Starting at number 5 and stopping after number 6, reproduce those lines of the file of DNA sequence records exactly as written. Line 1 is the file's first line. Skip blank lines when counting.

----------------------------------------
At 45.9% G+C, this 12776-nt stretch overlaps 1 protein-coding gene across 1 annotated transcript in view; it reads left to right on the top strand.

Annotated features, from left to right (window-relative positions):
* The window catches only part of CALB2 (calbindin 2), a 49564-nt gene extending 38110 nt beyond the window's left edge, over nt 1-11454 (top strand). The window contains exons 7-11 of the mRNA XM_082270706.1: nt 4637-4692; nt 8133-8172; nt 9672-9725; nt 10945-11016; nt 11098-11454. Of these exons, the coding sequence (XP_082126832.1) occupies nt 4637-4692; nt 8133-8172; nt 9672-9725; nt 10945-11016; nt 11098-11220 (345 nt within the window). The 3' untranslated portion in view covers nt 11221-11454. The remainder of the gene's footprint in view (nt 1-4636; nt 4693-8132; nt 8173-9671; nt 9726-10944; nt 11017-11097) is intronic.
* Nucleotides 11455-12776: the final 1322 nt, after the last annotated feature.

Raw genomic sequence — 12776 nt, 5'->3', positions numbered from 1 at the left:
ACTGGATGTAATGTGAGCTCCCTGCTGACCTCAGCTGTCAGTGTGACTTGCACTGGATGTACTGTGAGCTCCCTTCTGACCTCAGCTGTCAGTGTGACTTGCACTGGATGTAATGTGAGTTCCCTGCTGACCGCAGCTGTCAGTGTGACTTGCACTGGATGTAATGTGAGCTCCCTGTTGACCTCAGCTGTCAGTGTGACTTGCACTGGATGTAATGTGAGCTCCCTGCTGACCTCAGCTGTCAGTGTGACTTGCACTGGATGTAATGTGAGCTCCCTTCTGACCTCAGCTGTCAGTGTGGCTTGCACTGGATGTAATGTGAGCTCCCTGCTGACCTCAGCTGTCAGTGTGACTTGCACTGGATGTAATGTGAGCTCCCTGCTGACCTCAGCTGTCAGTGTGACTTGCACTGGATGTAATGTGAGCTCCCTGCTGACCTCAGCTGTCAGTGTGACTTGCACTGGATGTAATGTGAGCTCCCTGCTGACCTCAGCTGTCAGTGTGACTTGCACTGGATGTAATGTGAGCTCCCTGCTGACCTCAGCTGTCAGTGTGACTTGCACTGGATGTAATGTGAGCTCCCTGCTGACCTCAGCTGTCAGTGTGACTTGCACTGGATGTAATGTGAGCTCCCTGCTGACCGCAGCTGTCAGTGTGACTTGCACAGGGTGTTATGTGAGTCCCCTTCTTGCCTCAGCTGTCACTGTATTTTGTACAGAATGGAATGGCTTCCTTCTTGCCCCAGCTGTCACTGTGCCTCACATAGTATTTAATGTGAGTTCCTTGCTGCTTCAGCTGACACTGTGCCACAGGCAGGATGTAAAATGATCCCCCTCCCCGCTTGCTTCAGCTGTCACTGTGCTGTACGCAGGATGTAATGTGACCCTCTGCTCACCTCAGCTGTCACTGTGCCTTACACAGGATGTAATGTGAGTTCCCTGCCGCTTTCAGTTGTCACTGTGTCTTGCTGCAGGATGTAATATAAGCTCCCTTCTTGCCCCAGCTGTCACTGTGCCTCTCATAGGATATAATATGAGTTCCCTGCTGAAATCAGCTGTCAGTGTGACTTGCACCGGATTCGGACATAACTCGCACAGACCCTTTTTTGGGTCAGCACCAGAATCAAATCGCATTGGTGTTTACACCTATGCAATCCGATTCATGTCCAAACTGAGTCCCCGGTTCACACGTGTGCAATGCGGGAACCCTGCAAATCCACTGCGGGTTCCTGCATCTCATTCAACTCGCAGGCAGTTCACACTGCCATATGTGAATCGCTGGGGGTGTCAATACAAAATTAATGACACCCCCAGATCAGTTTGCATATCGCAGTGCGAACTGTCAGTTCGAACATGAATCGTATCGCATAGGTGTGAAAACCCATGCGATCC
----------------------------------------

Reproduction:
Raw genomic sequence — 12776 nt, 5'->3', positions numbered from 1 at the left:
ACTGGATGTAATGTGAGCTCCCTGCTGACCTCAGCTGTCAGTGTGACTTGCACTGGATGTACTGTGAGCTCCCTTCTGACCTCAGCTGTCAGTGTGACTTGCACTGGATGTAATGTGAGTTCCCTGCTGACCGCAGCTGTCAGTGTGACTTGCACTGGATGTAATGTGAGCTCCCTGTTGACCTCAGCTGTCAGTGTGACTTGCACTGGATGTAATGTGAGCTCCCTGCTGACCTCAGCTGTCAGTGTGACTTGCACTGGATGTAATGTGAGCTCCCTTCTGACCTCAGCTGTCAGTGTGGCTTGCACTGGATGTAATGTGAGCTCCCTGCTGACCTCAGCTGTCAGTGTGACTTGCACTGGATGTAATGTGAGCTCCCTGCTGACCTCAGCTGTCAGTGTGACTTGCACTGGATGTAATGTGAGCTCCCTGCTGACCTCAGCTGTCAGTGTGACTTGCACTGGATGTAATGTGAGCTCCCTGCTGACCTCAGCTGTCAGTGTGACTTGCACTGGATGTAATGTGAGCTCCCTGCTGACCTCAGCTGTCAGTGTGACTTGCACTGGATGTAATGTGAGCTCCCTGCTGACCTCAGCTGTCAGTGTGACTTGCACTGGATGTAATGTGAGCTCCCTGCTGACCGCAGCTGTCAGTGTGACTTGCACAGGGTGTTATGTGAGTCCCCTTCTTGCCTCAGCTGTCACTGTATTTTGTACAGAATGGAATGGCTTCCTTCTTGCCCCAGCTGTCACTGTGCCTCACATAGTATTTAATGTGAGTTCCTTGCTGCTTCAGCTGACACTGTGCCACAGGCAGGATGTAAAATGATCCCCCTCCCCGCTTGCTTCAGCTGTCACTGTGCTGTACGCAGGATGTAATGTGACCCTCTGCTCACCTCAGCTGTCACTGTGCCTTACACAGGATGTAATGTGAGTTCCCTGCCGCTTTCAGTTGTCACTGTGTCTTGCTGCAGGATGTAATATAAGCTCCCTTCTTGCCCCAGCTGTCACTGTGCCTCTCATAGGATATAATATGAGTTCCCTGCTGAAATCAGCTGTCAGTGTGACTTGCACCGGATTCGGACATAACTCGCACAGACCCTTTTTTGGGTCAGCACCAGAATCAAATCGCATTGGTGTTTACACCTATGCAATCCGATTCATGTCCAAACTGAGTCCCCGGTTCACACGTGTGCAATGCGGGAACCCTGCAAATCCACTGCGGGTTCCTGCATCTCATTCAACTCGCAGGCAGTTCACACTGCCATATGTGAATCGCTGGGGGTGTCAATACAAAATTAATGACACCCCCAGATCAGTTTGCATATCGCAGTGCGAACTGTCAGTTCGAACATGAATCGTATCGCATAGGTGTGAAAACCCATGCGATCC